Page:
Three little initials can spell misery for children two-years-old and younger. “It stands for Respiratory Syncytial Virus,” says Michael Lewis, MD, medical director of pediatric in-patient and pediatric ICU at The University of Kansas Health System. “Just about every child becomes infected at some point and December marks the start of this virus here in the Midwest.”
Five patients were admitted in just 48 hours to the Health System. While healthy children typically experience mild, cold-like symptoms and recover in a week or two, some children can turn very sick, very quickly. It’s estimated 75,000 to 125,000 children will be hospitalized this year in the United States. World-wide, the virus kills 160,000 people. Infants through age two and the elderly are most at risk.
There are two worries with RSV that Dr. Lewis says can signal to parents that it’s the virus and not a cold. “If your child is producing constant, heavy mucus and if they are breathing more rapidly than normal, then you should seek medical attention.”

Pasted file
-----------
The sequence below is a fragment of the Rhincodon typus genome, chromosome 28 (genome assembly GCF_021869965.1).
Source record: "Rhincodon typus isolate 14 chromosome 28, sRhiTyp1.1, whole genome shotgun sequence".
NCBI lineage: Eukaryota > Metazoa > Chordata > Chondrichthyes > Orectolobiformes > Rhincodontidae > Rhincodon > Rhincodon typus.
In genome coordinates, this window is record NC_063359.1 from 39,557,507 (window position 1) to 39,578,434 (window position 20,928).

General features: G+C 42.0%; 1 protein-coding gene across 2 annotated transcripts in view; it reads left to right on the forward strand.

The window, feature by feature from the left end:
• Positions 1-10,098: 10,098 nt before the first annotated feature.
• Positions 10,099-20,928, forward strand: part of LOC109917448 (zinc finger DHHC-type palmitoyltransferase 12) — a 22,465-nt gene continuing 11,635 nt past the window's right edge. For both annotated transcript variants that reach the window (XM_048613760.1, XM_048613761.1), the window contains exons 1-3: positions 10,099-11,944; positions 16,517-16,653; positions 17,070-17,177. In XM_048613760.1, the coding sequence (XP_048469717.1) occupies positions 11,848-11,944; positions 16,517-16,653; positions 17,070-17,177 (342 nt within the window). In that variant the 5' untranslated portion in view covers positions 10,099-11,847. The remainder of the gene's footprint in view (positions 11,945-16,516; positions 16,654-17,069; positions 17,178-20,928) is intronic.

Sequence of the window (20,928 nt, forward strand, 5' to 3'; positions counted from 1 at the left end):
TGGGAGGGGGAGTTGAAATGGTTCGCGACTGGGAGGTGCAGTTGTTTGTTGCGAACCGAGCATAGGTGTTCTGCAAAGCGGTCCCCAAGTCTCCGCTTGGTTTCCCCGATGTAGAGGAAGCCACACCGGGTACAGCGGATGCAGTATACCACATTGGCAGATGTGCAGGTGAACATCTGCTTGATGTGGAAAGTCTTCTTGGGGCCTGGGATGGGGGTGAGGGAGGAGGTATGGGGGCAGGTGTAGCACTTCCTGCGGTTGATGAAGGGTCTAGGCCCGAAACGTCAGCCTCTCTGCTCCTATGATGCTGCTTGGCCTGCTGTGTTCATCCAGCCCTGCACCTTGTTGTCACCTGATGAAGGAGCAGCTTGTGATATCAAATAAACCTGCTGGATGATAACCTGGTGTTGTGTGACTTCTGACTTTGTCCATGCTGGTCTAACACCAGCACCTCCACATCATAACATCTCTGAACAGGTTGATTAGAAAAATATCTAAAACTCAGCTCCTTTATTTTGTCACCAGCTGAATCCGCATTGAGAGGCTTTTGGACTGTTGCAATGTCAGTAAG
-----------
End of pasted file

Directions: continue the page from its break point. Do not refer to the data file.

Children with these two symptoms often become dehydrated quickly which is very dangerous in small children. Dr. Lewis says if you’re child has six normal diapers a day and suddenly you’re down to one diaper change, then seek medical attention. Some children will spike a fever, but not always. The doctor says the biggest danger is dehydration and the mucus production turning into a bacterial infection such as pneumonia.
In the video, Dr. Lewis has more advice to offer and symptoms to share related to RSV. The b-roll shows non-identifiable babies in the hospital.